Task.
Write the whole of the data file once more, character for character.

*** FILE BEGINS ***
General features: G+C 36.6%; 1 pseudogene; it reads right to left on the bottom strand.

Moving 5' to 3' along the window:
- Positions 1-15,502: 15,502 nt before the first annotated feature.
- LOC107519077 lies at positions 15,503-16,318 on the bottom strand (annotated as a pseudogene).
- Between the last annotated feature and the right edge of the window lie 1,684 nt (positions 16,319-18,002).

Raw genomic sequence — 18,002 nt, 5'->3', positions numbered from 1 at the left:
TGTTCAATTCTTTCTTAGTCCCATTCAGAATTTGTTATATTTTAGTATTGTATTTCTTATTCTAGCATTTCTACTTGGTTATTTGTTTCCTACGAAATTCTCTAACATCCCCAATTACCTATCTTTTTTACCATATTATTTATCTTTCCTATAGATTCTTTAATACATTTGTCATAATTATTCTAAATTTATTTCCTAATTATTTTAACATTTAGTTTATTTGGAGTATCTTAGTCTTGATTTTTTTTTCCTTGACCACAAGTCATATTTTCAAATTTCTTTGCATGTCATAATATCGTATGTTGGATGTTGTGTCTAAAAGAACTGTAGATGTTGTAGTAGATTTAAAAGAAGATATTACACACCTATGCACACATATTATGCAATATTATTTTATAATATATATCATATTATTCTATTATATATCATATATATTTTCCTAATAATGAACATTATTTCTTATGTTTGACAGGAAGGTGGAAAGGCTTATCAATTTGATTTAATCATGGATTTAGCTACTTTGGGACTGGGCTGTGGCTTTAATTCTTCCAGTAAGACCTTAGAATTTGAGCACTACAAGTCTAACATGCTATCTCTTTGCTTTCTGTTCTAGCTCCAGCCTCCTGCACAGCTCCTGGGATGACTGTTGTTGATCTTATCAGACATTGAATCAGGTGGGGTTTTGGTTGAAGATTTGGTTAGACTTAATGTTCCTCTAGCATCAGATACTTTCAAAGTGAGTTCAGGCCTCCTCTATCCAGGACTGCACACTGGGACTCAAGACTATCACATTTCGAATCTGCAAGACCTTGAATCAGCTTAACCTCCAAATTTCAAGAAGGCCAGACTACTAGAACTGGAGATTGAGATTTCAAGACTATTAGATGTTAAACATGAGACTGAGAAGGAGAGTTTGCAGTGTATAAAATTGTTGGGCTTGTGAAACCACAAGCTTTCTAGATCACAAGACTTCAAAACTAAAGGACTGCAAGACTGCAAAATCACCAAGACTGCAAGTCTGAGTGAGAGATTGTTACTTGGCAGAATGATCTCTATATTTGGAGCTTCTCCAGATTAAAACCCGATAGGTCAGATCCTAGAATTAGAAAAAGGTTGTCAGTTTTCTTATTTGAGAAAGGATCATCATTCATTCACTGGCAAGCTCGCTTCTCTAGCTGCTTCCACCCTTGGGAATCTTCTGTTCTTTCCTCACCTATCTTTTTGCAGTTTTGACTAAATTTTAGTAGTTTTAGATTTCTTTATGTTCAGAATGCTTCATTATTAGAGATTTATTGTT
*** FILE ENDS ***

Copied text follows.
General features: G+C 36.6%; 1 pseudogene; it reads right to left on the bottom strand.

Moving 5' to 3' along the window:
- Positions 1-15,502: 15,502 nt before the first annotated feature.
- LOC107519077 lies at positions 15,503-16,318 on the bottom strand (annotated as a pseudogene).
- Between the last annotated feature and the right edge of the window lie 1,684 nt (positions 16,319-18,002).

Raw genomic sequence — 18,002 nt, 5'->3', positions numbered from 1 at the left:
TGTTCAATTCTTTCTTAGTCCCATTCAGAATTTGTTATATTTTAGTATTGTATTTCTTATTCTAGCATTTCTACTTGGTTATTTGTTTCCTACGAAATTCTCTAACATCCCCAATTACCTATCTTTTTTACCATATTATTTATCTTTCCTATAGATTCTTTAATACATTTGTCATAATTATTCTAAATTTATTTCCTAATTATTTTAACATTTAGTTTATTTGGAGTATCTTAGTCTTGATTTTTTTTTCCTTGACCACAAGTCATATTTTCAAATTTCTTTGCATGTCATAATATCGTATGTTGGATGTTGTGTCTAAAAGAACTGTAGATGTTGTAGTAGATTTAAAAGAAGATATTACACACCTATGCACACATATTATGCAATATTATTTTATAATATATATCATATTATTCTATTATATATCATATATATTTTCCTAATAATGAACATTATTTCTTATGTTTGACAGGAAGGTGGAAAGGCTTATCAATTTGATTTAATCATGGATTTAGCTACTTTGGGACTGGGCTGTGGCTTTAATTCTTCCAGTAAGACCTTAGAATTTGAGCACTACAAGTCTAACATGCTATCTCTTTGCTTTCTGTTCTAGCTCCAGCCTCCTGCACAGCTCCTGGGATGACTGTTGTTGATCTTATCAGACATTGAATCAGGTGGGGTTTTGGTTGAAGATTTGGTTAGACTTAATGTTCCTCTAGCATCAGATACTTTCAAAGTGAGTTCAGGCCTCCTCTATCCAGGACTGCACACTGGGACTCAAGACTATCACATTTCGAATCTGCAAGACCTTGAATCAGCTTAACCTCCAAATTTCAAGAAGGCCAGACTACTAGAACTGGAGATTGAGATTTCAAGACTATTAGATGTTAAACATGAGACTGAGAAGGAGAGTTTGCAGTGTATAAAATTGTTGGGCTTGTGAAACCACAAGCTTTCTAGATCACAAGACTTCAAAACTAAAGGACTGCAAGACTGCAAAATCACCAAGACTGCAAGTCTGAGTGAGAGATTGTTACTTGGCAGAATGATCTCTATATTTGGAGCTTCTCCAGATTAAAACCCGATAGGTCAGATCCTAGAATTAGAAAAAGGTTGTCAGTTTTCTTATTTGAGAAAGGATCATCATTCATTCACTGGCAAGCTCGCTTCTCTAGCTGCTTCCACCCTTGGGAATCTTCTGTTCTTTCCTCACCTATCTTTTTGCAGTTTTGACTAAATTTTAGTAGTTTTAGATTTCTTTATGTTCAGAATGCTTCATTATTAGAGATTTATTGTT